Wind Under The Wings (2008)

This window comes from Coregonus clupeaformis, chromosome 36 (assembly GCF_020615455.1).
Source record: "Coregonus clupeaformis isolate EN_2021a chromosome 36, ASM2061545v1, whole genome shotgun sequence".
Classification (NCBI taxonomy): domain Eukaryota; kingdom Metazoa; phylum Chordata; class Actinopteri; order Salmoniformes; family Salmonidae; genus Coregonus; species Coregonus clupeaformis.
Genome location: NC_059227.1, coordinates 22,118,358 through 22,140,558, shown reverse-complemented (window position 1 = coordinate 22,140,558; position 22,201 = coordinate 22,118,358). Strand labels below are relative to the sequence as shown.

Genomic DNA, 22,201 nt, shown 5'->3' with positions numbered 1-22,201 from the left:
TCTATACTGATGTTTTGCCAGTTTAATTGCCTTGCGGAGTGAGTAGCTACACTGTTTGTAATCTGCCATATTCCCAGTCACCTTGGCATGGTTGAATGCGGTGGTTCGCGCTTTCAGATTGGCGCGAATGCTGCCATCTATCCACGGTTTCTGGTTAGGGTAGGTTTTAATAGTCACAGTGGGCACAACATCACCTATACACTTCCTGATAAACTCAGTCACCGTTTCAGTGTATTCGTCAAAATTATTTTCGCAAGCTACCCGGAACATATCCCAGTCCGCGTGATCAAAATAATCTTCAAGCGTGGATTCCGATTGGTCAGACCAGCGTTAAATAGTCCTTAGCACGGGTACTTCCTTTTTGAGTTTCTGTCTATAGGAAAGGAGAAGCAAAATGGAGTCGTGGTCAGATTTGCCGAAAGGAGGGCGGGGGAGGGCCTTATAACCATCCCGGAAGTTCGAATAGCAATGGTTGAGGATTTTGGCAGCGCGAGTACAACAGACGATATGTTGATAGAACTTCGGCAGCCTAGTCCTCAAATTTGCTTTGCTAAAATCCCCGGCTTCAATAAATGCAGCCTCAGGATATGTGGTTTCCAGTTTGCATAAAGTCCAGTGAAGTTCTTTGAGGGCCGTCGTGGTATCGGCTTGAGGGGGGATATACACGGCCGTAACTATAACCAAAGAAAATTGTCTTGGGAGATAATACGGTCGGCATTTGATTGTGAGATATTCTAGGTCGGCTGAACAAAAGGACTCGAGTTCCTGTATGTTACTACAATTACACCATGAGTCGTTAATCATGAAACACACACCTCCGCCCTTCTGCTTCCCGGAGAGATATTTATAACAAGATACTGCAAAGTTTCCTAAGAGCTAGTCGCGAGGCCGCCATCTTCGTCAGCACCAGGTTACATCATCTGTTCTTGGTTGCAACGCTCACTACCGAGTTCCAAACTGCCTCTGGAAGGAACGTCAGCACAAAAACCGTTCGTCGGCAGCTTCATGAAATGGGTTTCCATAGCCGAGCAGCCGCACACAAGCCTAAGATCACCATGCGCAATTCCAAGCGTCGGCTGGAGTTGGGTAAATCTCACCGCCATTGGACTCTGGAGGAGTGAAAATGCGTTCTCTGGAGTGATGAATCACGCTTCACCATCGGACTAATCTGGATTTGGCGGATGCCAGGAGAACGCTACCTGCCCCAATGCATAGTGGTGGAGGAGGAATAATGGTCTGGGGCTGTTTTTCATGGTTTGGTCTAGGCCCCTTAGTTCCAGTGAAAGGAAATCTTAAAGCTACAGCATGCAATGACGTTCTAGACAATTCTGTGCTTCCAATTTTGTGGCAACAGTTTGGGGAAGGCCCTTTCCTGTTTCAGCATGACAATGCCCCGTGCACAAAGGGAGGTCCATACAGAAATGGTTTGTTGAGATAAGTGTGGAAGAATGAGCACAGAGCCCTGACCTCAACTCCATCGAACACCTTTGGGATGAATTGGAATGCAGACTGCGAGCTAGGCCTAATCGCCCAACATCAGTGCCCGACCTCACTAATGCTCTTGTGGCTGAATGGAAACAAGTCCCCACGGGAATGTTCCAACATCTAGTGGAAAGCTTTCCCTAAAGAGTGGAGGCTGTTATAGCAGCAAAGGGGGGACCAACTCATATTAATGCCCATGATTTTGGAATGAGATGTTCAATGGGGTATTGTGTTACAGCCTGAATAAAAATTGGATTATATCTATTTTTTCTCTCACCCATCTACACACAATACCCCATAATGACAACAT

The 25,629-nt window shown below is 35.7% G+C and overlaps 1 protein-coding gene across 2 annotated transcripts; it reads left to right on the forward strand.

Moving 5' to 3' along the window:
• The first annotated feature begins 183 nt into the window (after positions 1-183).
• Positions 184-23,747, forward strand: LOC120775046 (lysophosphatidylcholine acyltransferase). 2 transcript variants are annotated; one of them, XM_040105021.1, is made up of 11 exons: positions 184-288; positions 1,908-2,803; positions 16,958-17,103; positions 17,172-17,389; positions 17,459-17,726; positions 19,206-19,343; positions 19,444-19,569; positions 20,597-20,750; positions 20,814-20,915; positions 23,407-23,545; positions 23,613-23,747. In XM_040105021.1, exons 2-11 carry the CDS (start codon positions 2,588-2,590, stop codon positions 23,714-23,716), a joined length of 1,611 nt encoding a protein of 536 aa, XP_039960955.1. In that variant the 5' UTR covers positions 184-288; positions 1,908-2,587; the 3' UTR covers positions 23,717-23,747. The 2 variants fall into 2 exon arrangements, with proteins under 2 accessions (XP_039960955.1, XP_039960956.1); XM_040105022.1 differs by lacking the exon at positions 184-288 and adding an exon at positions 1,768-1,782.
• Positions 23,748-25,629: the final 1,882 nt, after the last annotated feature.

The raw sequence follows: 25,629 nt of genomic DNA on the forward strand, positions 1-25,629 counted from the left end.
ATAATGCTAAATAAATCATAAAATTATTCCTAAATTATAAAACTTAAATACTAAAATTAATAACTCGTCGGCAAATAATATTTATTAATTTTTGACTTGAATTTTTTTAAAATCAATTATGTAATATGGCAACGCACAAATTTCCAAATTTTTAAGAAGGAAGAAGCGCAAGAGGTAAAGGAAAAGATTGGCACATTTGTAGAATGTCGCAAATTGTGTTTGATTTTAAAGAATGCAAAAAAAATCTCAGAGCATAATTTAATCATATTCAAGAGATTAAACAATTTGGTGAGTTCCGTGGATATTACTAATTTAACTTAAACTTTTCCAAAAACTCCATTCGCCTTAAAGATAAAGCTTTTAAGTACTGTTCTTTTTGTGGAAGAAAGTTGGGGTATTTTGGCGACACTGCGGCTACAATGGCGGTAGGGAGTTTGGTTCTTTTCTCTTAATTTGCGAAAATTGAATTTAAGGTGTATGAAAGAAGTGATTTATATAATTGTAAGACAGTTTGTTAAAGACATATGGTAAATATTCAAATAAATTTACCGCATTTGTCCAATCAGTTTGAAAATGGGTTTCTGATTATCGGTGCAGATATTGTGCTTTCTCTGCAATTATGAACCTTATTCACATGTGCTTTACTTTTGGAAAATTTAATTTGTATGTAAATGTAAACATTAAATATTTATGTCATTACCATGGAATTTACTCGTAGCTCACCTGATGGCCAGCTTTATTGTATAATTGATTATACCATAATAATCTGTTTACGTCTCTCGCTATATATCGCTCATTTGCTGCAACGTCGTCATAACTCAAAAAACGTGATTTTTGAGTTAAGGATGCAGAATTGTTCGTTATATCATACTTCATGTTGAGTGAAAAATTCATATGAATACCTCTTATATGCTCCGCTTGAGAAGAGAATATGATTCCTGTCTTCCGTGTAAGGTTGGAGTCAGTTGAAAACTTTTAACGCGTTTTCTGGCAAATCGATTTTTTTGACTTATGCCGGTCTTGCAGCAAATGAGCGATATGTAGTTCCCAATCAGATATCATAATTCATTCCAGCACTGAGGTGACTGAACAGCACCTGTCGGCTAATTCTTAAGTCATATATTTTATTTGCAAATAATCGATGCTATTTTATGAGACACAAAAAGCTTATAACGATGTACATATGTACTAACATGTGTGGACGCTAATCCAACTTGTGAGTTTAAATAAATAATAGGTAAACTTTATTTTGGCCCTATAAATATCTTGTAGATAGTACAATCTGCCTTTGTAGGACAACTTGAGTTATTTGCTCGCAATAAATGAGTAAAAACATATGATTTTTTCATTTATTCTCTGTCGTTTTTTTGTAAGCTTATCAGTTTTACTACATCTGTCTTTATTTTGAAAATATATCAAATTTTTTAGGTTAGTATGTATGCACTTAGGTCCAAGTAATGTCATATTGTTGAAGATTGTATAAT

Bahar Dutt, Environment Editor, CNN-IBN uses the camera the way a forest guard or officer might use a gun. She is an effective defender of wild India who has transformed environmental journalism from an obtuse segment on the daily news to an independent and vital component of mainstream reportage. She has traversed the length and breadth of India’s wilderness and has been shining a spotlight on the seamier side of Indian politics, business and the wildlife trade. Her reports on mining and the quiet sell-out of forests and biodiversity by politicians and corporates have gone a long way in exposing the corruption that undermines not just the ecological, but even the social fabric of our nation. Her investigations helped halt the construction of an illegal shopping mall on the Yamuna riverbed. She has taken on the Chief Minister of Uttar Pradesh who wanted to drain wetlands inhabited by Sarus Cranes (and won a Wildscreen – Green Oscar – award in the process). She has posed as a furniture maker to expose the illegal trade in banned timber in the Western Ghats, and even exposed the nexus between the police and a mining company in the Niyamgiri hills of Orissa. One of her most dramatic exposés involved a cement company of global dimensions that had been operating illegally in the forests of Meghalaya on the India-Bangladesh border. More recently, she and the CNN-IBN team exposed the operations of a miner in Goa who had illegally devastated forest lands. Their story led to the shut down of the mine and several threats to Bahar and her crew. In her own words, Bahar Dutt suggests: “At CNN-IBN the environment beat is taken as seriously as any political or mainstream reporting.” Incidentally Bahar Dutt is a trained wildlife and conservation biologist and has worked on Amazonian primates at the Durrell Institute, U.K. She also spent seven years working with and rehabilitating the Bahelias, a community of snake charmers in Rajasthan and Haryana. Through her work with the Joginath Saperas, she has tried to integrate conservation demands with their need to retain their identities. Toward this, she has been working with other conservationists and NGOs to organize them into a snake rescue service and to develop their musical heritage with stage programmes such as ‘A hundred charmers’ that has performed in Italy, U.K. and many parts of India. Her aim, she says, has been to transcend the traditional divides in journalism beyond the rhetoric of tribals vs. tigers, so that the battle against the real enemies of natural India can be effectively fought.